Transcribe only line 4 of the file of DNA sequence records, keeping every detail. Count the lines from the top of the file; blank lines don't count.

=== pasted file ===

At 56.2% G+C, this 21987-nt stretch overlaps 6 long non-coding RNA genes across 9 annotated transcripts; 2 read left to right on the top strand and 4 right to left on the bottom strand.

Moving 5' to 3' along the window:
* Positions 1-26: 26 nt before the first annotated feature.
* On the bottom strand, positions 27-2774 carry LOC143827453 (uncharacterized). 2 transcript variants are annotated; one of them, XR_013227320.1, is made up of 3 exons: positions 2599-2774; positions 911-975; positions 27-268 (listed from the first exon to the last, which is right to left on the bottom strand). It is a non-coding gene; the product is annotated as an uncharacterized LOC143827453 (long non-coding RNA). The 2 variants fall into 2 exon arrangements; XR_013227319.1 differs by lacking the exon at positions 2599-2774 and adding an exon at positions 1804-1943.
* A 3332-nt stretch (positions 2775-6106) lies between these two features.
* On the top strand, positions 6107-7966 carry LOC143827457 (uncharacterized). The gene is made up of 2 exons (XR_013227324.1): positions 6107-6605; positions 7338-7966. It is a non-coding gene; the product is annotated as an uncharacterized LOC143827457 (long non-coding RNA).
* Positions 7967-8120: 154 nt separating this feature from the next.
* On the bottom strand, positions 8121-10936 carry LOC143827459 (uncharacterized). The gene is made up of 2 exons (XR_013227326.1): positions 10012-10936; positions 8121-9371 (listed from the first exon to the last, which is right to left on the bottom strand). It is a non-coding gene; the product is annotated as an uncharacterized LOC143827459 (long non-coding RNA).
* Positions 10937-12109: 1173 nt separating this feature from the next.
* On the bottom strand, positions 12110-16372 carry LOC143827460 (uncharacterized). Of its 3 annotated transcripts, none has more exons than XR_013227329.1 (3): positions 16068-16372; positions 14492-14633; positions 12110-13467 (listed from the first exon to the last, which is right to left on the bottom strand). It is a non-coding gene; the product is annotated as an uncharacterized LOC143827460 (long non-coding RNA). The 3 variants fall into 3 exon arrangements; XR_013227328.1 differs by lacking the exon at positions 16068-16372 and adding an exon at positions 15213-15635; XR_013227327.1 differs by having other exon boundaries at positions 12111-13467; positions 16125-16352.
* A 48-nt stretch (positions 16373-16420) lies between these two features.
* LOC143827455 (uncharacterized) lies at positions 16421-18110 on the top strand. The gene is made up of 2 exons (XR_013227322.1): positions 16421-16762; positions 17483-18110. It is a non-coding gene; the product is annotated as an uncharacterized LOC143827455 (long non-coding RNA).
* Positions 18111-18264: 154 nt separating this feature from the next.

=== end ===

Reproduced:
* On the bottom strand, positions 27-2774 carry LOC143827453 (uncharacterized). 2 transcript variants are annotated; one of them, XR_013227320.1, is made up of 3 exons: positions 2599-2774; positions 911-975; positions 27-268 (listed from the first exon to the last, which is right to left on the bottom strand). It is a non-coding gene; the product is annotated as an uncharacterized LOC143827453 (long non-coding RNA). The 2 variants fall into 2 exon arrangements; XR_013227319.1 differs by lacking the exon at positions 2599-2774 and adding an exon at positions 1804-1943.